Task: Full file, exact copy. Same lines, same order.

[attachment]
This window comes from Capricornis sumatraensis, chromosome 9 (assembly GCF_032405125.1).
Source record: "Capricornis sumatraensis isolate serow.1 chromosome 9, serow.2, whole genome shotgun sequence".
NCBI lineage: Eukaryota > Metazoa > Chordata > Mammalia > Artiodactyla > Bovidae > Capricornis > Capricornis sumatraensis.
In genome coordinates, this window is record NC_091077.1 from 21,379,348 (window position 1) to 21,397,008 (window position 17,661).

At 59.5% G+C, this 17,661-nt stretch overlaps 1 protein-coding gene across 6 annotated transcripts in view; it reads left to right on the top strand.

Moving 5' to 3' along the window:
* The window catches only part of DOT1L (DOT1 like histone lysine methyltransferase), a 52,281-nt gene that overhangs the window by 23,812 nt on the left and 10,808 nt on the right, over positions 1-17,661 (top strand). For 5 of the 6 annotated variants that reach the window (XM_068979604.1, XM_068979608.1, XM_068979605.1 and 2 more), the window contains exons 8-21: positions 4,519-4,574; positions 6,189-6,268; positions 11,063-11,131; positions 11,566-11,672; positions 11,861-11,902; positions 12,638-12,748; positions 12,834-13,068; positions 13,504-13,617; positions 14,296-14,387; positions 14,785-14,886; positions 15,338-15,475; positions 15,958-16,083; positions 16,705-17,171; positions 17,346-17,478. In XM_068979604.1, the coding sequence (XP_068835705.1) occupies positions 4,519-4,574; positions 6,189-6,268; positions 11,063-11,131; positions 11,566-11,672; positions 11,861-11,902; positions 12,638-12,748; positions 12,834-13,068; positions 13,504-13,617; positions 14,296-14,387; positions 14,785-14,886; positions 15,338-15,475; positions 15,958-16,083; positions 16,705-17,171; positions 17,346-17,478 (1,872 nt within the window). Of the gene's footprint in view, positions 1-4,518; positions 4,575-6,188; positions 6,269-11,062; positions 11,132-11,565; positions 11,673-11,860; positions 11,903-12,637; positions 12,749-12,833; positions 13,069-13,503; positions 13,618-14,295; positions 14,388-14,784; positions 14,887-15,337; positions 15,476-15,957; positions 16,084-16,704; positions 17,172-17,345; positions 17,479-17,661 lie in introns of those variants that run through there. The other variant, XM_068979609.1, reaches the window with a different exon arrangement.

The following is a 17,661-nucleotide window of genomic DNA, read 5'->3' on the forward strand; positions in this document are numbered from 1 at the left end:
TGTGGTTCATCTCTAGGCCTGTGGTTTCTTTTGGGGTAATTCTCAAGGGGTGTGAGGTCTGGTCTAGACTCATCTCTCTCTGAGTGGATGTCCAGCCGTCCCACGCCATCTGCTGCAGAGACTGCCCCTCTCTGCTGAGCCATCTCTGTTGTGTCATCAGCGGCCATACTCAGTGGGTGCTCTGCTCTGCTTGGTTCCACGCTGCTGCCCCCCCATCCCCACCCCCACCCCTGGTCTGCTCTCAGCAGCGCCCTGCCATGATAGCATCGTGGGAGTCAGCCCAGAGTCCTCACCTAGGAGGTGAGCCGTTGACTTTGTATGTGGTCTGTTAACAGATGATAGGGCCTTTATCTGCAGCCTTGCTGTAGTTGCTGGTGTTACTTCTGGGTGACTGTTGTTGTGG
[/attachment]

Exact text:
This window comes from Capricornis sumatraensis, chromosome 9 (assembly GCF_032405125.1).
Source record: "Capricornis sumatraensis isolate serow.1 chromosome 9, serow.2, whole genome shotgun sequence".
NCBI lineage: Eukaryota > Metazoa > Chordata > Mammalia > Artiodactyla > Bovidae > Capricornis > Capricornis sumatraensis.
In genome coordinates, this window is record NC_091077.1 from 21,379,348 (window position 1) to 21,397,008 (window position 17,661).

At 59.5% G+C, this 17,661-nt stretch overlaps 1 protein-coding gene across 6 annotated transcripts in view; it reads left to right on the top strand.

Moving 5' to 3' along the window:
* The window catches only part of DOT1L (DOT1 like histone lysine methyltransferase), a 52,281-nt gene that overhangs the window by 23,812 nt on the left and 10,808 nt on the right, over positions 1-17,661 (top strand). For 5 of the 6 annotated variants that reach the window (XM_068979604.1, XM_068979608.1, XM_068979605.1 and 2 more), the window contains exons 8-21: positions 4,519-4,574; positions 6,189-6,268; positions 11,063-11,131; positions 11,566-11,672; positions 11,861-11,902; positions 12,638-12,748; positions 12,834-13,068; positions 13,504-13,617; positions 14,296-14,387; positions 14,785-14,886; positions 15,338-15,475; positions 15,958-16,083; positions 16,705-17,171; positions 17,346-17,478. In XM_068979604.1, the coding sequence (XP_068835705.1) occupies positions 4,519-4,574; positions 6,189-6,268; positions 11,063-11,131; positions 11,566-11,672; positions 11,861-11,902; positions 12,638-12,748; positions 12,834-13,068; positions 13,504-13,617; positions 14,296-14,387; positions 14,785-14,886; positions 15,338-15,475; positions 15,958-16,083; positions 16,705-17,171; positions 17,346-17,478 (1,872 nt within the window). Of the gene's footprint in view, positions 1-4,518; positions 4,575-6,188; positions 6,269-11,062; positions 11,132-11,565; positions 11,673-11,860; positions 11,903-12,637; positions 12,749-12,833; positions 13,069-13,503; positions 13,618-14,295; positions 14,388-14,784; positions 14,887-15,337; positions 15,476-15,957; positions 16,084-16,704; positions 17,172-17,345; positions 17,479-17,661 lie in introns of those variants that run through there. The other variant, XM_068979609.1, reaches the window with a different exon arrangement.

The following is a 17,661-nucleotide window of genomic DNA, read 5'->3' on the forward strand; positions in this document are numbered from 1 at the left end:
TGTGGTTCATCTCTAGGCCTGTGGTTTCTTTTGGGGTAATTCTCAAGGGGTGTGAGGTCTGGTCTAGACTCATCTCTCTCTGAGTGGATGTCCAGCCGTCCCACGCCATCTGCTGCAGAGACTGCCCCTCTCTGCTGAGCCATCTCTGTTGTGTCATCAGCGGCCATACTCAGTGGGTGCTCTGCTCTGCTTGGTTCCACGCTGCTGCCCCCCCATCCCCACCCCCACCCCTGGTCTGCTCTCAGCAGCGCCCTGCCATGATAGCATCGTGGGAGTCAGCCCAGAGTCCTCACCTAGGAGGTGAGCCGTTGACTTTGTATGTGGTCTGTTAACAGATGATAGGGCCTTTATCTGCAGCCTTGCTGTAGTTGCTGGTGTTACTTCTGGGTGACTGTTGTTGTGG